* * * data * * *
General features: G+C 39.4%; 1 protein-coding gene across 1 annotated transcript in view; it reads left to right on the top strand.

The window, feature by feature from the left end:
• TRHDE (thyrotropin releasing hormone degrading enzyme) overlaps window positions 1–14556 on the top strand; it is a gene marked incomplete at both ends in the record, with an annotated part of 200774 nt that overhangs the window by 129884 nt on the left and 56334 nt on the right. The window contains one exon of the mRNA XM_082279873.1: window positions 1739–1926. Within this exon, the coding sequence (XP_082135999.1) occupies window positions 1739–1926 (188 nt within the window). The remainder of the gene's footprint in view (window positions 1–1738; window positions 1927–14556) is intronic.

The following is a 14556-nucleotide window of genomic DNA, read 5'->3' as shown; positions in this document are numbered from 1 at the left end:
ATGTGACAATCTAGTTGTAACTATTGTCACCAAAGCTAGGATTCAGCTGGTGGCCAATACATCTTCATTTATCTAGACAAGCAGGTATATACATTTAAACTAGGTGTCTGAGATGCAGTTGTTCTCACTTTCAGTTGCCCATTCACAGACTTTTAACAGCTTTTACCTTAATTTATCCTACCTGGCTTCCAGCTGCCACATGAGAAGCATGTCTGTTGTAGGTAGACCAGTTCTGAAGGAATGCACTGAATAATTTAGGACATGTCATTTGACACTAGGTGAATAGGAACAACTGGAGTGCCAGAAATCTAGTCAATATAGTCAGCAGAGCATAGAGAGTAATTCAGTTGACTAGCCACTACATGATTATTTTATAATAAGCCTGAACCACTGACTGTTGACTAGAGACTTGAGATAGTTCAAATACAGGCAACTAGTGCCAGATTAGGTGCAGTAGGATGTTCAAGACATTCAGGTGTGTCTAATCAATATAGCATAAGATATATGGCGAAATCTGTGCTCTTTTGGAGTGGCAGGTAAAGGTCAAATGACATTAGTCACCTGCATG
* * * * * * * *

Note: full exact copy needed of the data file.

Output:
General features: G+C 39.4%; 1 protein-coding gene across 1 annotated transcript in view; it reads left to right on the top strand.

The window, feature by feature from the left end:
• TRHDE (thyrotropin releasing hormone degrading enzyme) overlaps window positions 1–14556 on the top strand; it is a gene marked incomplete at both ends in the record, with an annotated part of 200774 nt that overhangs the window by 129884 nt on the left and 56334 nt on the right. The window contains one exon of the mRNA XM_082279873.1: window positions 1739–1926. Within this exon, the coding sequence (XP_082135999.1) occupies window positions 1739–1926 (188 nt within the window). The remainder of the gene's footprint in view (window positions 1–1738; window positions 1927–14556) is intronic.

The following is a 14556-nucleotide window of genomic DNA, read 5'->3' as shown; positions in this document are numbered from 1 at the left end:
ATGTGACAATCTAGTTGTAACTATTGTCACCAAAGCTAGGATTCAGCTGGTGGCCAATACATCTTCATTTATCTAGACAAGCAGGTATATACATTTAAACTAGGTGTCTGAGATGCAGTTGTTCTCACTTTCAGTTGCCCATTCACAGACTTTTAACAGCTTTTACCTTAATTTATCCTACCTGGCTTCCAGCTGCCACATGAGAAGCATGTCTGTTGTAGGTAGACCAGTTCTGAAGGAATGCACTGAATAATTTAGGACATGTCATTTGACACTAGGTGAATAGGAACAACTGGAGTGCCAGAAATCTAGTCAATATAGTCAGCAGAGCATAGAGAGTAATTCAGTTGACTAGCCACTACATGATTATTTTATAATAAGCCTGAACCACTGACTGTTGACTAGAGACTTGAGATAGTTCAAATACAGGCAACTAGTGCCAGATTAGGTGCAGTAGGATGTTCAAGACATTCAGGTGTGTCTAATCAATATAGCATAAGATATATGGCGAAATCTGTGCTCTTTTGGAGTGGCAGGTAAAGGTCAAATGACATTAGTCACCTGCATG